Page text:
I was able to go several miles on the 78 without seeing anyone.  And then I started to see cars slowly headed toward me the wrong way on the highway.  It was like a movie in which the protagonist is headed into a forest and suddenly all the birds burst out from the trees and head towards him and then overhead – a clear indication that the protagonist, rather than the birds, are headed in the wrong direction. 

Oddly, I was still hoping to get home before midnight.  The last message I’d sent my wife before the phone died was “Is there food?”  I knew she was worried and hated that I didn’t have a way to let her know I was safe.  And what if things got worse?  Who wants their last words to be “Is there food?” 

Perhaps the headlights coming toward me where a bit too uncanny.  It was at this point – the only point in the whole adventure — that my car started to spin.  I remembered that I was supposed to turn into the spin and looked down at my hands, which had all on their own turned completely in the opposite direction.  Stupid muscle memory.  Of all the stupid things I’ve picked up over the years – baseball stats, D&D rules, obsolete computer languages – knowledge of how to drive in the snow suddenly floated to the top like the submerged pyramid in a magic 8 ball.  Pump pump pump on the breaks, slow down, turn the wheel slightly into the spin – and suddenly I was back in control again.  I’m sure there was a metaphor buried somewhere in that experience that I could have pulled out in order to live my life better and be a better human being, but I was really too tired and hungry to care.

Up ahead I started to find cars turned around in the direction I was headed, sparse at first, but more and more dense as I headed further north until the traffic came to a standstill.  And for the most part that was how things were for the next nine to ten hours.  It was like being in a parking lot lit only by the headlights of the cars in it.  We would be stopped for an hour at a time and then get ten minutes or so of forward motion, then stop again.  No one had any idea what was happening ahead to allow for the forward motion, which by now had become the exception rather than the rule.  I never wondered why we were stopped – only how we ever progressed.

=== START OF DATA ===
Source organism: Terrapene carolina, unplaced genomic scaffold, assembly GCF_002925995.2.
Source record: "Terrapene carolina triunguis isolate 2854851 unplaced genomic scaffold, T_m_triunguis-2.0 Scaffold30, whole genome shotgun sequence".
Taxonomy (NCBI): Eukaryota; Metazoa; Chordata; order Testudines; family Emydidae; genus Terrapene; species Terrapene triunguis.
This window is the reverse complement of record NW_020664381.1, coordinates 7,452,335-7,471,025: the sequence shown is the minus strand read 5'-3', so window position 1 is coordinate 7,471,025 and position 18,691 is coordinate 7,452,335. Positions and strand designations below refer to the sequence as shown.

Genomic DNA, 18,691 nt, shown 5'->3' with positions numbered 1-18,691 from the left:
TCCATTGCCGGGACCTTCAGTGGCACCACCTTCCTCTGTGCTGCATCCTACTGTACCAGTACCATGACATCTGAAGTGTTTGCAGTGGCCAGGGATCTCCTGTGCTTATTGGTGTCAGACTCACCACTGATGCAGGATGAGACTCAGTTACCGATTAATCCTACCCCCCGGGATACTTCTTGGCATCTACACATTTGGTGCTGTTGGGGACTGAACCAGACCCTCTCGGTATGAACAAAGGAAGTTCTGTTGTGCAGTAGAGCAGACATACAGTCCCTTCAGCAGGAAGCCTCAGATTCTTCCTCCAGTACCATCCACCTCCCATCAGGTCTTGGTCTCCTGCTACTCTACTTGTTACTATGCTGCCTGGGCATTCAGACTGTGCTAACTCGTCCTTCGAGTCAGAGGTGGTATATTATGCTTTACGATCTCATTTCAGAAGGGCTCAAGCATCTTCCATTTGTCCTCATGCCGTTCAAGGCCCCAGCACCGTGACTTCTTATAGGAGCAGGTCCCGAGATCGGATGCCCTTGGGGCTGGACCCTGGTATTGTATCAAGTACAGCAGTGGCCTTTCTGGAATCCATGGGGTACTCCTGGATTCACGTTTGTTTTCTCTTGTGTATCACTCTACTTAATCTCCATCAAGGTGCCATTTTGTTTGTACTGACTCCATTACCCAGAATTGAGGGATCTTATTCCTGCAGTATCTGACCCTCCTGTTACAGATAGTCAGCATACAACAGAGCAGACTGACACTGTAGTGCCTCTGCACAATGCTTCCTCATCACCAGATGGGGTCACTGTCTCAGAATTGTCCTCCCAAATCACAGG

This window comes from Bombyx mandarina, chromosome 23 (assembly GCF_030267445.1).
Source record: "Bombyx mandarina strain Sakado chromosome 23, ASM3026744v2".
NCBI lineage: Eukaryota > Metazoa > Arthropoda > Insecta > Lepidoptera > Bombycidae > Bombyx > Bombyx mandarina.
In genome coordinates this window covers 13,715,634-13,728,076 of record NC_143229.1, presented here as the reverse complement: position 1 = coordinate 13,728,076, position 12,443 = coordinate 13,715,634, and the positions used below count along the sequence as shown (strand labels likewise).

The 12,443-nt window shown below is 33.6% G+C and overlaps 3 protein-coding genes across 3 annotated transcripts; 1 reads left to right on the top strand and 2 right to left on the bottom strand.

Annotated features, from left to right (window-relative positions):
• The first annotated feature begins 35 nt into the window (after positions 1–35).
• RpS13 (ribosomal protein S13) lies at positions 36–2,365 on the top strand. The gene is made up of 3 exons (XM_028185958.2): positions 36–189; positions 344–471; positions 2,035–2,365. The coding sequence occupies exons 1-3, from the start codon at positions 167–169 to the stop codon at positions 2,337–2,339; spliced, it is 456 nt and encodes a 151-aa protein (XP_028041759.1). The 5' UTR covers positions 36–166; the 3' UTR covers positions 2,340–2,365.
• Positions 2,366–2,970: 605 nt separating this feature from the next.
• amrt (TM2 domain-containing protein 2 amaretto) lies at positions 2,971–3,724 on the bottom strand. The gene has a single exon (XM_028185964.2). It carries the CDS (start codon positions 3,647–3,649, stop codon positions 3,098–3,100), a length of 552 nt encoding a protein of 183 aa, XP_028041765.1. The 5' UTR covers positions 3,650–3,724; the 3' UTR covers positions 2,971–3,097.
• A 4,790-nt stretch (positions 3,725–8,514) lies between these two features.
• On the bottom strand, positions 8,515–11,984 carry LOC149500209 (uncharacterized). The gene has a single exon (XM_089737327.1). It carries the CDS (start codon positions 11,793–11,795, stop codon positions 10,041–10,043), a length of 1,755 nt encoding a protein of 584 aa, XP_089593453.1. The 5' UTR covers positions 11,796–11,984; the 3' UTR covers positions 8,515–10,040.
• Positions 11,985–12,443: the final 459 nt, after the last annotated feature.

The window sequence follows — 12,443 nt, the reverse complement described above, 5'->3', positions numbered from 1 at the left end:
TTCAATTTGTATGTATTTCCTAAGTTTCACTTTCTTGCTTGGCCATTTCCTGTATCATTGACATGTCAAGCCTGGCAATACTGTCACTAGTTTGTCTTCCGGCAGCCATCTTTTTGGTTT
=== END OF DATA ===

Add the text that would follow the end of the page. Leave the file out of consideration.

Occasionally during these forward movements I’d realized I was parked behind a completely stopped vehicle.  At first I was dumbfounded by the thought of someone not taking the opportunity to move forward when given the chance, but I got used to it.  People were just stopping in the middle of the highway and going to sleep in the snow like wanderers in a Jack London story.  Sometimes, I’d pass cars that were simply abandoned.  The lights and engines would just be off – surely if someone were sleeping they would leave the engine running to heat their car.  Mostly these cars were well situated.  Early on they’d be abandoned on the right and left shoulders of the road as if someone had taken care to park them carefully before abandoning them. 

Later – at the eleven and twelve hour mark, I’d pass cars that were simply left in the middle of traffic, correctly positioned in an appropriate lane.  Drivers had simply said screw this, turned off their engines and walked into the woods – at least I imagine they walked into the woods because there weren’t really any hotels or houses or stores around us on that patch of highway.  The drivers vanished into the cold.  Later still, as I began to pass the various cars that had created the original pile ups, I found abandoned cars facing a variety of different directions.  Sometimes I’d see one car oriented perpendicularly to another car and barely kissing each other, the result of a slow motion crash in which no one was injured, not even the body work on the cars, but which was no doubt frightening enough – and in slow motion at that – that both drivers just said fuckit and walked off into the snow.